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Discussion Starter #8 (Edited)
I've kind of decided I'm going to check out everything I have the opportunity to, with her. Agility is, I think, always going to be MY true love, but she really, really, really loves disc and I won't be surprised if that winds up being more her thing than agility. Mostly though, she wants to DO, and I don't think I'll ever have a dog who is more willing to give anything a shot.

I'm going to see if I can go to a few club practices with the disc thing, keep agility going, and work the rest in as I can. Probably plan to get her set up for rally/obedience in the fall, hit up more dock diving with her and Thud when summer runs back around, and I'm pretty sure this winter is when flyball classes and treibball workshops come back around. There's a whole other club I haven't investigated too much, too, that does some freestyle and things that I will also probably look into at some point.

I don't want her out of classes. I don't want her sitting at home for months on end, and she honestly, honestly, needs *structured* activities not just training and exercising if that makes any sense at all.

And yes, absolutely with proper foundations and good throwing and safety, all around. Also LOL. Yeah. My smaller dogs leg weave. Thud does not. I like my face.
 

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And yes, absolutely with proper foundations and good throwing and safety, all around. Also LOL. Yeah. My smaller dogs leg weave. Thud does not. I like my face.
Hahaha. I initially did try to teach Loki to leg weave... Big mistake. I'm rather tall for a female (5'8), and I have long legs, but his shoulders were around 34" and he just did NOT fit.

Plus he quickly decided high-speed-from-a-distance-go-under-the-legs was a fun game. It wasn't.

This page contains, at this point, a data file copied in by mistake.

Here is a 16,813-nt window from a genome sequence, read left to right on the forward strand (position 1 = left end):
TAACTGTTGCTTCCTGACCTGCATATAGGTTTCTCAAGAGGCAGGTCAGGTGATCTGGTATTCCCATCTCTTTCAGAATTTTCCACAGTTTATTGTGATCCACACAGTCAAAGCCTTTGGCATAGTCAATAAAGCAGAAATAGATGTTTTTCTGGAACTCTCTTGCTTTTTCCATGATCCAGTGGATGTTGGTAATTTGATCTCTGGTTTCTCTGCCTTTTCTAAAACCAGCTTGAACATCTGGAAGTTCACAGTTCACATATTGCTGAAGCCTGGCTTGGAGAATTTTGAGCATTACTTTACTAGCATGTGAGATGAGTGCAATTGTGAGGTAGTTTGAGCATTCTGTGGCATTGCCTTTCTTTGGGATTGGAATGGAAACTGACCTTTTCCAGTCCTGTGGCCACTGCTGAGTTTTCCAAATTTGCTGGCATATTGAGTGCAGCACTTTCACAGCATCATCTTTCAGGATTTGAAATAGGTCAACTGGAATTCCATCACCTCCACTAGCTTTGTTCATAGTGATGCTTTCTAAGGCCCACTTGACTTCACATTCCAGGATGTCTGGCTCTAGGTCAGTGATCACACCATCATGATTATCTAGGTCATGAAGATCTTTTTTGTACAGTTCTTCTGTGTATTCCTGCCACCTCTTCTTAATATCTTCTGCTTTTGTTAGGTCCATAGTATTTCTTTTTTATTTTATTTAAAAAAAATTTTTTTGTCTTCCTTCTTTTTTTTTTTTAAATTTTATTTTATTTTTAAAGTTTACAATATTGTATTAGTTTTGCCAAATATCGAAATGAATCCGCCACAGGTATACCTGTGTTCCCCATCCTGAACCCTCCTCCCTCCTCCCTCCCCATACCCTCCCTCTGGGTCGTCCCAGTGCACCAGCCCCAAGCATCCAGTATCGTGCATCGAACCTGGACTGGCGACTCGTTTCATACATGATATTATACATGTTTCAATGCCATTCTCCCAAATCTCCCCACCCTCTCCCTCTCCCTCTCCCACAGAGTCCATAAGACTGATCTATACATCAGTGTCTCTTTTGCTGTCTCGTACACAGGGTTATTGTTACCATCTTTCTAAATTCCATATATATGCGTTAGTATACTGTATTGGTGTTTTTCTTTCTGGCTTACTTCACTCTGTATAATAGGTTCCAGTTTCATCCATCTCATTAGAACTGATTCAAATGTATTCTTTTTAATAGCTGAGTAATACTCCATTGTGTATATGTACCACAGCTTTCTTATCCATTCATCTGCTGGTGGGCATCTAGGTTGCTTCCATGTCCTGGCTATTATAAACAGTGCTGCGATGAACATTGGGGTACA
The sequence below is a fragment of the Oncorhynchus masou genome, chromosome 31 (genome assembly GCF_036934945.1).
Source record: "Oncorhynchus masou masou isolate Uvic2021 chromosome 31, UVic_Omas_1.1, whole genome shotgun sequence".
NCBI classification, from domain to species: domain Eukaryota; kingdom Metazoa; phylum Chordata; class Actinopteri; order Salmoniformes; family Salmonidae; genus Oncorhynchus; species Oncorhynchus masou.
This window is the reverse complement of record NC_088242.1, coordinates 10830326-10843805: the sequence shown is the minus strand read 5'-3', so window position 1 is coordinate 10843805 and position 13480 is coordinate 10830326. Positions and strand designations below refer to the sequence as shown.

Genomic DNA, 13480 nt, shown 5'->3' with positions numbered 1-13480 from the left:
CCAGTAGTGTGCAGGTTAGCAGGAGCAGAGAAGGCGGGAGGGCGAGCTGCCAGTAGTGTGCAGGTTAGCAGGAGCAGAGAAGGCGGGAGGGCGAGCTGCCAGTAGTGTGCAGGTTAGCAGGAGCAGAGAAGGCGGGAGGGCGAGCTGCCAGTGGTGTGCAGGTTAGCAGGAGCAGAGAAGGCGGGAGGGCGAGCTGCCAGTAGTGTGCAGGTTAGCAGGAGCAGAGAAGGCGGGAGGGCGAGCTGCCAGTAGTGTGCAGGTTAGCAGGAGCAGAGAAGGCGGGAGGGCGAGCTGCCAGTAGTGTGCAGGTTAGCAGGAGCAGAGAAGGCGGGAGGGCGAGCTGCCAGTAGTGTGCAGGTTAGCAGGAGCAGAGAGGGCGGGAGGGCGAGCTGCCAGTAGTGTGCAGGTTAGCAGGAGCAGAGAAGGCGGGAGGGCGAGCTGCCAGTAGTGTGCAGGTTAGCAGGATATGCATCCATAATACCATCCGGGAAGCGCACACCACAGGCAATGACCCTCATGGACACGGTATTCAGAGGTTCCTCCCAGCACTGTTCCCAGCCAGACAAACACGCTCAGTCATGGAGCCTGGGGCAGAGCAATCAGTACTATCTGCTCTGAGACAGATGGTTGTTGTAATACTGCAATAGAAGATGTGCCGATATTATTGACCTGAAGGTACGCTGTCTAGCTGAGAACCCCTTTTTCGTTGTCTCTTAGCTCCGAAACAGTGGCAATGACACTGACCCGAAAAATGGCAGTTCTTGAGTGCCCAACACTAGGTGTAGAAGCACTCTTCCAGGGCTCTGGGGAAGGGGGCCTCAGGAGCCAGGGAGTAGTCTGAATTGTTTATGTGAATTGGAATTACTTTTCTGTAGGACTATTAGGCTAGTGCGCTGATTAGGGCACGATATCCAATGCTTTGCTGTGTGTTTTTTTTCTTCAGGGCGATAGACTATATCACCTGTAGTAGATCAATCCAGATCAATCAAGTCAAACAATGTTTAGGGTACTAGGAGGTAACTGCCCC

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I don't, but I just want to reiterate the importance of learning to throw properly and also teaching a dog to land properly (like, taking the time to do boring drills to build muscle memory and 'force' them to tuck their back legs in).
Can you (or anybody else) think of any great online resources for in-depth information on these things? Something that included the in-depth "Why?"s as well, preferably.
 

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Can you (or anybody else) think of any great online resources for in-depth information on these things? Something that included the in-depth "Why?"s as well, preferably.
I like this video (and the guy's channel) a lot:


The 'why' is if your dog is very driven to get the disc and just flings itself into the air for it without proper conditioning, rear end awareness, and landing, (AND playing in a safe place with level ground and adequate cushioning) it can get seriously injured. Those dogs that jump super high and twist to catch the discs look cool, but what they are doing is not safe.

Imagine if you were playing volleyball; you are so motivated to hit that ball that you jump super high, land on your ankle and sprain it. Imagine you are obsessed with volleyball and had zero impulse control or sense of self preservation, and you are playing in a parking lot... You are going to dive for those balls and skin yourself raw on the asphalt.

Now think about dogs and the state of minds they are in when they are driven for the treat, the ball, the disc.... It is the owner's responsibility to set the dog up with the smallest chance of getting hurt, given the already high impact nature of this sport.